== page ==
• Cover your cough or sneeze with a tissue, then throw the tissue in the trash.
  • Clean and disinfect frequently touched objects and surfaces using a regular household cleaning spray or wipe.
  • Wash your hands often with soap and water for at least 20 seconds, especially after going to the bathroom; before eating; and after blowing your nose, coughing, or sneezing. Get more information on hand-washing — and here’s a fun graphic.
  • The CDC recommends laundering items including washable plush toys as appropriate following the manufacturer’s instructions. When possible, use the warmest appropriate water setting for the items and let them dry completely. Laundry from an ill person can be washed with other people’s items.
  • Check out this list of how to prepare your household for a potential COVID-19 outbreak.
Practicing proper cough and sneeze etiquette can help prevent the spread of illness.

My family has upcoming travel plans. Should we cancel?
We recommend following the CDC’s guidance for travel.

Should we stay away from gatherings like church, sporting events or amusement parks? What about smaller gatherings?
Recently, some communities have begun gradual reopening efforts of some businesses and places of worship in accordance with state guidelines, a modification of initial statewide stay-at-home orders.

Nonetheless, people are encouraged to watch for symptoms, avoid crowds and maintain proper hand-washing habits. The CDC recommends people avoid gathering in groups.

Here’s a roundup of activity ideas to keep kids entertained, educated and busy during school closures.

Should my children and I wear masks?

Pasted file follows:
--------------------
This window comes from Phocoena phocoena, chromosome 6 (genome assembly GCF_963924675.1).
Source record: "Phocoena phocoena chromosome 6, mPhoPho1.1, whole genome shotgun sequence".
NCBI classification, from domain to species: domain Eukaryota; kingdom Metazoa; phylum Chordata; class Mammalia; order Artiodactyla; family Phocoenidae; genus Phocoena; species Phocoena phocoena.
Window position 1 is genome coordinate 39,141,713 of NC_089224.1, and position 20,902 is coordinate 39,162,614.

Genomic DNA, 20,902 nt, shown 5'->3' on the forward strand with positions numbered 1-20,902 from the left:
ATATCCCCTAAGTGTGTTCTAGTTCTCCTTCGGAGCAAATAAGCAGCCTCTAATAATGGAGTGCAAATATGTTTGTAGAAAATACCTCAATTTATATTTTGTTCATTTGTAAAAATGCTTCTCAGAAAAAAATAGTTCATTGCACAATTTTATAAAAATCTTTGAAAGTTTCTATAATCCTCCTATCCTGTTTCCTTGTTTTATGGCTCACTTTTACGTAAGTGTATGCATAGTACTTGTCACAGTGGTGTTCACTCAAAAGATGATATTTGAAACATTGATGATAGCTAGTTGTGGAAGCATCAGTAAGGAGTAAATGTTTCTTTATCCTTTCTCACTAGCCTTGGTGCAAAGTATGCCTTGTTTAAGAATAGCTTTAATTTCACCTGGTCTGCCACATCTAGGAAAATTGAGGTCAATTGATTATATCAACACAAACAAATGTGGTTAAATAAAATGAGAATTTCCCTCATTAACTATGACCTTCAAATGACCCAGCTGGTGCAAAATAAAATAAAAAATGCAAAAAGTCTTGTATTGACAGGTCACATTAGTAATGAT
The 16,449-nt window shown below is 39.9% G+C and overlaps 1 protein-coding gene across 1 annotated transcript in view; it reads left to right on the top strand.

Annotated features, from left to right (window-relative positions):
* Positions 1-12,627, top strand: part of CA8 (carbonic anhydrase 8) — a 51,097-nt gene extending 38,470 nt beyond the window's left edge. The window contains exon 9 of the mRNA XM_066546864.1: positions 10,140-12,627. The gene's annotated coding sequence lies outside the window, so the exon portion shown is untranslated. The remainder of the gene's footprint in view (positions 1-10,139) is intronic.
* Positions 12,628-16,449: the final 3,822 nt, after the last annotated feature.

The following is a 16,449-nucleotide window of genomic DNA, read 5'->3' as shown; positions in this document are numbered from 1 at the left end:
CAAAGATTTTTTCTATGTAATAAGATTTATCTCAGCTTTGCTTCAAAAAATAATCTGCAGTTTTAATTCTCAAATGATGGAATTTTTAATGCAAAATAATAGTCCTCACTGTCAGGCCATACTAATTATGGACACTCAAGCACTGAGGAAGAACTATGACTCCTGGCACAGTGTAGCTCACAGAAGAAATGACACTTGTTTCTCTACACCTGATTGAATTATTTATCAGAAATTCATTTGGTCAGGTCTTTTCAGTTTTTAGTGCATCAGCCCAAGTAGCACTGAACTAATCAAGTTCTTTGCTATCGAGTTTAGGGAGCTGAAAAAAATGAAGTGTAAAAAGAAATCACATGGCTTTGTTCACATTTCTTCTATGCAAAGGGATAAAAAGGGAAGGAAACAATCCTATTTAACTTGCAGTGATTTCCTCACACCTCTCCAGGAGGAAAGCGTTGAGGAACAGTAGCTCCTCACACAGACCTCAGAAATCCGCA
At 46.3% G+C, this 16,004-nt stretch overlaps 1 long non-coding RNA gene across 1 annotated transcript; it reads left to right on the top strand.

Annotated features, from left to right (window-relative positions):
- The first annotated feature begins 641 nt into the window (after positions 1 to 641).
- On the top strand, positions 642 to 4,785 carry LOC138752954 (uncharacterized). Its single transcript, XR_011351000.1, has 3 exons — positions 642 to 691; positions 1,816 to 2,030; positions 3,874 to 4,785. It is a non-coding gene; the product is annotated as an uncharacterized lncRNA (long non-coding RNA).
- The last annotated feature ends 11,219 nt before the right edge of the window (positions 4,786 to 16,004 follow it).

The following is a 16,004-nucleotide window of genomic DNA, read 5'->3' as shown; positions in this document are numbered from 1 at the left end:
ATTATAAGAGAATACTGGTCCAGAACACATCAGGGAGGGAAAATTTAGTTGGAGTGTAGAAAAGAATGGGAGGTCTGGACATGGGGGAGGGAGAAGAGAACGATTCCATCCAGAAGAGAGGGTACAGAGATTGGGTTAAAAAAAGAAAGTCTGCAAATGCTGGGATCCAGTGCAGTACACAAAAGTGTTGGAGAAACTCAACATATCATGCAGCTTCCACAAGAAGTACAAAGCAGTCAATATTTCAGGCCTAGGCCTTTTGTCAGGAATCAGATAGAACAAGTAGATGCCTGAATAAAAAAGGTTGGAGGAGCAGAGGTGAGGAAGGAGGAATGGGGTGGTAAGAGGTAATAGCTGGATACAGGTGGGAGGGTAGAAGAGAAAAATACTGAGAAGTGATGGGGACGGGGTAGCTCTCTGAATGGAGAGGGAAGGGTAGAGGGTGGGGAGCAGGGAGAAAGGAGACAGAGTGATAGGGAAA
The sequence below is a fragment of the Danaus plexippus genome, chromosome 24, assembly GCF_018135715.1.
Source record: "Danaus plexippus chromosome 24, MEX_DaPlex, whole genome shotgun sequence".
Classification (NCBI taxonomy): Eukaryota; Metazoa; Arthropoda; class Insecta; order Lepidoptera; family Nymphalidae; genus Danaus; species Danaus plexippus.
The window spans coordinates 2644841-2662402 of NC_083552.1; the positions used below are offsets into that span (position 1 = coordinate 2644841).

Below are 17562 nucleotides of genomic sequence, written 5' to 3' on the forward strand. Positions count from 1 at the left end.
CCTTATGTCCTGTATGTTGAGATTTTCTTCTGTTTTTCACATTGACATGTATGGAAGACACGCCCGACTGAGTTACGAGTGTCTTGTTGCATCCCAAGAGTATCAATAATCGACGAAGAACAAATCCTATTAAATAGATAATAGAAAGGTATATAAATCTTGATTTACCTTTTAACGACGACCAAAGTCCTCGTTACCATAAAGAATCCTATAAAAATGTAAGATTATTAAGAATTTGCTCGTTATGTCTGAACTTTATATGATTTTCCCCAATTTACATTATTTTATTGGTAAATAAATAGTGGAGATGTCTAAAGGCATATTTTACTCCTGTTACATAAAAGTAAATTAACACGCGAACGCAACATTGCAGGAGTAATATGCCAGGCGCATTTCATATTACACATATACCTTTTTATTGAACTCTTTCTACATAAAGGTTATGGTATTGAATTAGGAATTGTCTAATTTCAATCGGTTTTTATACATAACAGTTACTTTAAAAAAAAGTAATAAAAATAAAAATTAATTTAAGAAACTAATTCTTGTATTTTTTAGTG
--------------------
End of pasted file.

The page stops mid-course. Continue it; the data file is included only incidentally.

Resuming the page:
The CDC recommends cloth face coverings in public settings in places like grocery stores and pharmacies where social distancing measures can be difficult to maintain. These face coverings can slow the spread of COVID-19, and help people who may have the virus and do not know it from transmitting it to others. Children under the age of 2 years should not wear cloth face coverings.

A May 23 order from the Orange County health officer mandated face coverings be worn in public. This order doesn’t apply to children under age 2, anyone who has trouble breathing,  is unconscious, incapacitated or otherwise unable to remove the cloth face-covering without assistance; persons with a medical or mental health condition, or development disability that prevents wearing a cloth face-covering.

Social distancing and proper hand-washing are still critical.

Here’s guidance from the CDC on how to properly wear a cloth face covering, as well as tutorials on how to make your own mask.

N-95 or surgical masks are not recommended for public use, as supplies are needed by healthcare workers and first responders.

My kids are worried about COVID-19. What can I do?
Check out these tips from a CHOC psychologist about reducing children’s anxiety about COVID-19.

This comic book was developed to help kids understand COVID-19 and lessen their fears.

The Orange County Health Care Agency has developed some kid-friendly infographics to help children understand what they can do to help stay well: English | Spanish

What should I do if I think my child has COVID-19?